Playing Defense: Cutting Military Spending Is Politically Unpopular, but More Dollars Don't Make a Better Army

Article excerpt

UNTIL LAST SUMMER, just about everyone on Wall Street was dismissing the indicators of coming financial collapse. Similarly, no one in the lobbyist-infested halls of Congress and the Pentagon wants to see the signposts of our impending defense meltdown. But consider four ugly facts:

* Defense is being showered with more dollars today than at any time since the end of World War II.

* The forces the Pentagon has been buying with those growing dollars have been shrinking steadily since 1946.

* These shrinking forces are more and more antiquated: the average age of our aircraft, ships, and tanks has been increasing relentlessly since the '50s.

* Despite all the extra money, training is shrinking, too. Key combat units are being sent to fight in Iraq and Afghanistan with less and less training.

How did the Bush administration deal with these uncomfortable truths? On their way out of town, they left a five-year plan that exacerbates each of the four harbingers. Re-appointed by Obama and now stuck with that plan, Defense Secretary Robert Gates needs to decide if he wants to be Bush's holdover or morph into Barack Obama's new broom, bringing change to bad old Pentagon ideas, some of them his own.

In his farewell article in last fall's Foreign Affairs and in his welcome-back testimony to the House and Senate in January, Gates decried a defense budget riddled with "baroque" and irrelevant weapons at unaffordable cost. He warned, "the spigot of defense funding opened by 9/11 is closing."

This is important, perhaps prophetic, rhetoric. But if, like Greenspan's "irrational exuberance," Gates's ringing words remain untainted by action, they will simply mask festering problems. If, on the other hand, he decides to act, his first task must be to control the root of the evil, the money.

To understand, we need only to look at what we've spent and the forces those dollars have bought. According to Defense Department budget plans and records, at over $670 billion for 2009, we will be spending more on the Pentagon than at any point since 1946. In inflation-adjusted dollars, the Pentagon budget is higher today than at its peaks for either Korea or Vietnam--though both of those were far larger than our current wars.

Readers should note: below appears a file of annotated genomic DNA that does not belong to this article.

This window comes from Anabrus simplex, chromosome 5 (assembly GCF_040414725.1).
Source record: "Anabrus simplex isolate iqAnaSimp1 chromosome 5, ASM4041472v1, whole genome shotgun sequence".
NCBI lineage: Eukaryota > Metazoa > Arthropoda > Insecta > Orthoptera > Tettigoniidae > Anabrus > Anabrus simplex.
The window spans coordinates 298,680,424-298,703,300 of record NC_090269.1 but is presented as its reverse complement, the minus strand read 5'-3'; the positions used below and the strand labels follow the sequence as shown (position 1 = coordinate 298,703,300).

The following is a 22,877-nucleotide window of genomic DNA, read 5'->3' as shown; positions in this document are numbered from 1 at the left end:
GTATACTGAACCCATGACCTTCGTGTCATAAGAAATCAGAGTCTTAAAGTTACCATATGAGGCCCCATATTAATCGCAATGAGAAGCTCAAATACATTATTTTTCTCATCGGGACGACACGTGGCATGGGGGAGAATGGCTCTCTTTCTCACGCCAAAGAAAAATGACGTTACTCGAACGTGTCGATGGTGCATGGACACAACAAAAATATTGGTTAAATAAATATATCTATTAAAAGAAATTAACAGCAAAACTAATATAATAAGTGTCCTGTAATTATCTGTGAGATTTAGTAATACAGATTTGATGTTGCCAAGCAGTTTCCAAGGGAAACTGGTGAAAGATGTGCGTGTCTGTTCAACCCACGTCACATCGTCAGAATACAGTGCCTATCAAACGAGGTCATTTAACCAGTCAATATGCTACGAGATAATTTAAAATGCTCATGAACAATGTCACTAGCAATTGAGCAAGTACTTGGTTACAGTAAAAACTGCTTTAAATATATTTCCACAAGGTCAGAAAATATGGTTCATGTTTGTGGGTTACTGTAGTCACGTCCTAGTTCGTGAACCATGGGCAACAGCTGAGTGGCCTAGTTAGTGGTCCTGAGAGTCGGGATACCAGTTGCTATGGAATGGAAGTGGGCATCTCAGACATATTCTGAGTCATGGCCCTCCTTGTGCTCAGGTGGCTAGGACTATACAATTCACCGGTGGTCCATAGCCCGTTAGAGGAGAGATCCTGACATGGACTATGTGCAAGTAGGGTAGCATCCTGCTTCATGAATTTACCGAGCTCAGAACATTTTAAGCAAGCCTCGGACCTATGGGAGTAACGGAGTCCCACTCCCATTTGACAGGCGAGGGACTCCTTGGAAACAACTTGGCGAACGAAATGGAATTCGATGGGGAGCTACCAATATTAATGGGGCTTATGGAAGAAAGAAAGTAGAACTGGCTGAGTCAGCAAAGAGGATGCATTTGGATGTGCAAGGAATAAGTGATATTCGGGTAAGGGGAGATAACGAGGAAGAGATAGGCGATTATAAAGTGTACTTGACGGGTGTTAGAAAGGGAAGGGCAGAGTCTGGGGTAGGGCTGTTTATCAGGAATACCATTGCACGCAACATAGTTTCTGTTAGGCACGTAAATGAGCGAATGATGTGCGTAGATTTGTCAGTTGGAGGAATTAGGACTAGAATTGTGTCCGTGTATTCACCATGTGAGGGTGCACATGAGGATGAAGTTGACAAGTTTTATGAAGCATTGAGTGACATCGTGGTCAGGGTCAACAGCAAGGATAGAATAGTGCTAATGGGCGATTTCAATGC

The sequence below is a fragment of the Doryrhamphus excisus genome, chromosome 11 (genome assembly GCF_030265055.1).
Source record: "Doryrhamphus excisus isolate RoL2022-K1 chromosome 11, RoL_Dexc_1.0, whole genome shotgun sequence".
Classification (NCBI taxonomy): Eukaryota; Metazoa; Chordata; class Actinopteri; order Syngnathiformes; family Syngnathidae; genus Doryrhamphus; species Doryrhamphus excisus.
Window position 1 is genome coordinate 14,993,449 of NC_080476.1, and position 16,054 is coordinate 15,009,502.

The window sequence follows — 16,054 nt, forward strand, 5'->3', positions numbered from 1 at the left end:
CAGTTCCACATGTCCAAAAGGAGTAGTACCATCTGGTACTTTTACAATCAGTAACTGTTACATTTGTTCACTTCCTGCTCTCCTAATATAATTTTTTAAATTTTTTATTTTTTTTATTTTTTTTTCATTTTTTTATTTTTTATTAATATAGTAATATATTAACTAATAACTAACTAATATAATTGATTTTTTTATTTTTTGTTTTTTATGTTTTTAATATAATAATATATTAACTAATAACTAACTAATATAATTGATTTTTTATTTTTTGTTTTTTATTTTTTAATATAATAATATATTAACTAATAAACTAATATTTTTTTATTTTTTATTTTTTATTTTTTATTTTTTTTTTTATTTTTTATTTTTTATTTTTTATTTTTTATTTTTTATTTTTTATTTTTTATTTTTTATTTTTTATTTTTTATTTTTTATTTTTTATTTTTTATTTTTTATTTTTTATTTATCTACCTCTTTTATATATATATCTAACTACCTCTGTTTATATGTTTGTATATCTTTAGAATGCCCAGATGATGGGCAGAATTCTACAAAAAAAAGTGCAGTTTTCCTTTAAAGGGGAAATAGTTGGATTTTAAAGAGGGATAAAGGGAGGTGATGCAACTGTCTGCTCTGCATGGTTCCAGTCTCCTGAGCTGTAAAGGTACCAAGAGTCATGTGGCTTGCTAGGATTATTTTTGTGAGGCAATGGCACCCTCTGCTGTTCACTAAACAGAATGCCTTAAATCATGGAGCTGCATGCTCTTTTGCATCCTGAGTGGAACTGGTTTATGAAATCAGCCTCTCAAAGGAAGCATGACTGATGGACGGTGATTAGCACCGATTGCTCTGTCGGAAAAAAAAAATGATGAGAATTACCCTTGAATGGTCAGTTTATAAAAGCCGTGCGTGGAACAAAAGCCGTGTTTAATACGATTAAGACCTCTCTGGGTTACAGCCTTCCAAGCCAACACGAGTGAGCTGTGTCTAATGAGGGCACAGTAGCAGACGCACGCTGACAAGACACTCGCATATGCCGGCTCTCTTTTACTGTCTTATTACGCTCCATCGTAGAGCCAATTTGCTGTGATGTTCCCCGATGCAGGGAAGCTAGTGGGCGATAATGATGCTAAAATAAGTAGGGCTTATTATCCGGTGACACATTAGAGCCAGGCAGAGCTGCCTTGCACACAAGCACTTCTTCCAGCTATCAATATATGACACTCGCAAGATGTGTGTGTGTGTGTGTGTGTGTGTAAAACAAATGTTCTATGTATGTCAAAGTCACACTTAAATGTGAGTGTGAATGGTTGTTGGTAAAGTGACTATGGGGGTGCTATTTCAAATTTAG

This significantly expanded budget only buys us dramatically shriveled forces. The major combat units that make up our Army, Navy, and Air Force are at their lowest ebb since 1946.

Specifically, at just over ten Army division equivalents, we have the smallest combat Army in the last 60 years, at the highest budget since the end of World War II. For past modern conflicts, there were major Army expansions, but for Iraq and Afghanistan, a very modest plan to add 60,000 soldiers for new combat formations has not even begun to show up in Army records, though the $100+ billion cost has.

Similarly, we now have a smaller Navy, under 300 combat ships, than at any point since 1946, but the Navy's budget is now above the historic norm for the post-World War II era. In the same way, the number of wings of fighters and tactical bombers in the Air Force has collapsed from 61 in 1957 to just ten today. The budget? Also well above the historic norm.

The five-year plan Gates dropped on Obama's doorstep continues this shrinkage, according to the Congressional Budget Office, leaving us with key weapons that are older and scarcer than ever.

Symptoms of our unpreparedness abound: tank drivers get fewer training miles today than they did during the readiness-cutting Clinton administration. Fighter pilots get fewer training hours in the air than during the hollow defense years of the Carter administration. And the latest public readiness ratings reveal that not one major Army combat unit in the U.S. was rated fully ready to go to war--not even the ones sent to battle in Iraq and Afghanistan.

More money has not solved these problems. …